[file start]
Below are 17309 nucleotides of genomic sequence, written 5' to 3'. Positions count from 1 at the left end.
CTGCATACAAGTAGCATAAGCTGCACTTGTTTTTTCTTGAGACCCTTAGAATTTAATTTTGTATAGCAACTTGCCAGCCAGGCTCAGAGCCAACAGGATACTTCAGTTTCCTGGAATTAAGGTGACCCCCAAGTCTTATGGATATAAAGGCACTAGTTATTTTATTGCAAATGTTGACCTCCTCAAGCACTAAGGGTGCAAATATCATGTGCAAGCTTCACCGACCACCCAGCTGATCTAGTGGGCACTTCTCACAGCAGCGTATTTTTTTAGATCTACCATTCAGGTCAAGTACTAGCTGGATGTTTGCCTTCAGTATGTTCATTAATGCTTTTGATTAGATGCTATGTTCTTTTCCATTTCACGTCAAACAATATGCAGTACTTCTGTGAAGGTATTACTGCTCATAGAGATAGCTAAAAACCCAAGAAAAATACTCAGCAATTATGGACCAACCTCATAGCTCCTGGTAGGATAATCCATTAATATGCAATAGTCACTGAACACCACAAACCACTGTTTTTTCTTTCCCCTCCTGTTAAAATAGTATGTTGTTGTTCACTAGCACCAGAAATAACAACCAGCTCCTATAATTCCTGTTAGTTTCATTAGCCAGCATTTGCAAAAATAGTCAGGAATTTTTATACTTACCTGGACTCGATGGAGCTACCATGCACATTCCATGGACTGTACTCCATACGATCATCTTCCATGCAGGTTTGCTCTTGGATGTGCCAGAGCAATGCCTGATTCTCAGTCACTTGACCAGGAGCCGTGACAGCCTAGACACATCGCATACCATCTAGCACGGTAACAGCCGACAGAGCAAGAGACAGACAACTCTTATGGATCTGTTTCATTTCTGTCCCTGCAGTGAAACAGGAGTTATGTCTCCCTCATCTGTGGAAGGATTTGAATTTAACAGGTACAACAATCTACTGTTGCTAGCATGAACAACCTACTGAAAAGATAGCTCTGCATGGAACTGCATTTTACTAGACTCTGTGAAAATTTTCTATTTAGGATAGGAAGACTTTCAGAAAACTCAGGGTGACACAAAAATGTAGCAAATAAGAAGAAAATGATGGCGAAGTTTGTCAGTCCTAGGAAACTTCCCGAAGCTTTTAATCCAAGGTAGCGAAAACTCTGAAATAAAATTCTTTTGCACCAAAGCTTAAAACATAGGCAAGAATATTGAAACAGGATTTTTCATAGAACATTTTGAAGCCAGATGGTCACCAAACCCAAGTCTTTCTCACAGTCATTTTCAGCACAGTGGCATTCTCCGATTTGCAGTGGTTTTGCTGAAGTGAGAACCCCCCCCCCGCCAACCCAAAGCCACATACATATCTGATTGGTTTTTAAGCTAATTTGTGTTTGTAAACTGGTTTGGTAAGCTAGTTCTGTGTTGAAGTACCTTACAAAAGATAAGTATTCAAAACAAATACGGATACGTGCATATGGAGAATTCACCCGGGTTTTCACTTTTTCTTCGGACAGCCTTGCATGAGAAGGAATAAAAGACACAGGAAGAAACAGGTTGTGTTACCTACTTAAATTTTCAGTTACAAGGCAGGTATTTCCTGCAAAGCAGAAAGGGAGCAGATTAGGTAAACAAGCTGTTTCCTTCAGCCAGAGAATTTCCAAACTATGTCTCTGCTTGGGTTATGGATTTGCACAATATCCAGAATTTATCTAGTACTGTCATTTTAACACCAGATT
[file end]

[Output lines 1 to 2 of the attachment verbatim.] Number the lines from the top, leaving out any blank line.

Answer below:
Below are 17309 nucleotides of genomic sequence, written 5' to 3'. Positions count from 1 at the left end.
CTGCATACAAGTAGCATAAGCTGCACTTGTTTTTTCTTGAGACCCTTAGAATTTAATTTTGTATAGCAACTTGCCAGCCAGGCTCAGAGCCAACAGGATACTTCAGTTTCCTGGAATTAAGGTGACCCCCAAGTCTTATGGATATAAAGGCACTAGTTATTTTATTGCAAATGTTGACCTCCTCAAGCACTAAGGGTGCAAATATCATGTGCAAGCTTCACCGACCACCCAGCTGATCTAGTGGGCACTTCTCACAGCAGCGTATTTTTTTAGATCTACCATTCAGGTCAAGTACTAGCTGGATGTTTGCCTTCAGTATGTTCATTAATGCTTTTGATTAGATGCTATGTTCTTTTCCATTTCACGTCAAACAATATGCAGTACTTCTGTGAAGGTATTACTGCTCATAGAGATAGCTAAAAACCCAAGAAAAATACTCAGCAATTATGGACCAACCTCATAGCTCCTGGTAGGATAATCCATTAATATGCAATAGTCACTGAACACCACAAACCACTGTTTTTTCTTTCCCCTCCTGTTAAAATAGTATGTTGTTGTTCACTAGCACCAGAAATAACAACCAGCTCCTATAATTCCTGTTAGTTTCATTAGCCAGCATTTGCAAAAATAGTCAGGAATTTTTATACTTACCTGGACTCGATGGAGCTACCATGCACATTCCATGGACTGTACTCCATACGATCATCTTCCATGCAGGTTTGCTCTTGGATGTGCCAGAGCAATGCCTGATTCTCAGTCACTTGACCAGGAGCCGTGACAGCCTAGACACATCGCATACCATCTAGCACGGTAACAGCCGACAGAGCAAGAGACAGACAACTCTTATGGATCTGTTTCATTTCTGTCCCTGCAGTGAAACAGGAGTTATGTCTCCCTCATCTGTGGAAGGATTTGAATTTAACAGGTACAACAATCTACTGTTGCTAGCATGAACAACCTACTGAAAAGATAGCTCTGCATGGAACTGCATTTTACTAGACTCTGTGAAAATTTTCTATTTAGGATAGGAAGACTTTCAGAAAACTCAGGGTGACACAAAAATGTAGCAAATAAGAAGAAAATGATGGCGAAGTTTGTCAGTCCTAGGAAACTTCCCGAAGCTTTTAATCCAAGGTAGCGAAAACTCTGAAATAAAATTCTTTTGCACCAAAGCTTAAAACATAGGCAAGAATATTGAAACAGGATTTTTCATAGAACATTTTGAAGCCAGATGGTCACCAAACCCAAGTCTTTCTCACAGTCATTTTCAGCACAGTGGCATTCTCCGATTTGCAGTGGTTTTGCTGAAGTGAGAACCCCCCCCCCGCCAACCCAAAGCCACATACATATCTGATTGGTTTTTAAGCTAATTTGTGTTTGTAAACTGGTTTGGTAAGCTAGTTCTGTGTTGAAGTACCTTACAAAAGATAAGTATTCAAAACAAATACGGATACGTGCATATGGAGAATTCACCCGGGTTTTCACTTTTTCTTCGGACAGCCTTGCATGAGAAGGAATAAAAGACACAGGAAGAAACAGGTTGTGTTACCTACTTAAATTTTCAGTTACAAGGCAGGTATTTCCTGCAAAGCAGAAAGGGAGCAGATTAGGTAAACAAGCTGTTTCCTTCAGCCAGAGAATTTCCAAACTATGTCTCTGCTTGGGTTATGGATTTGCACAATATCCAGAATTTATCTAGTACTGTCATTTTAACACCAGATT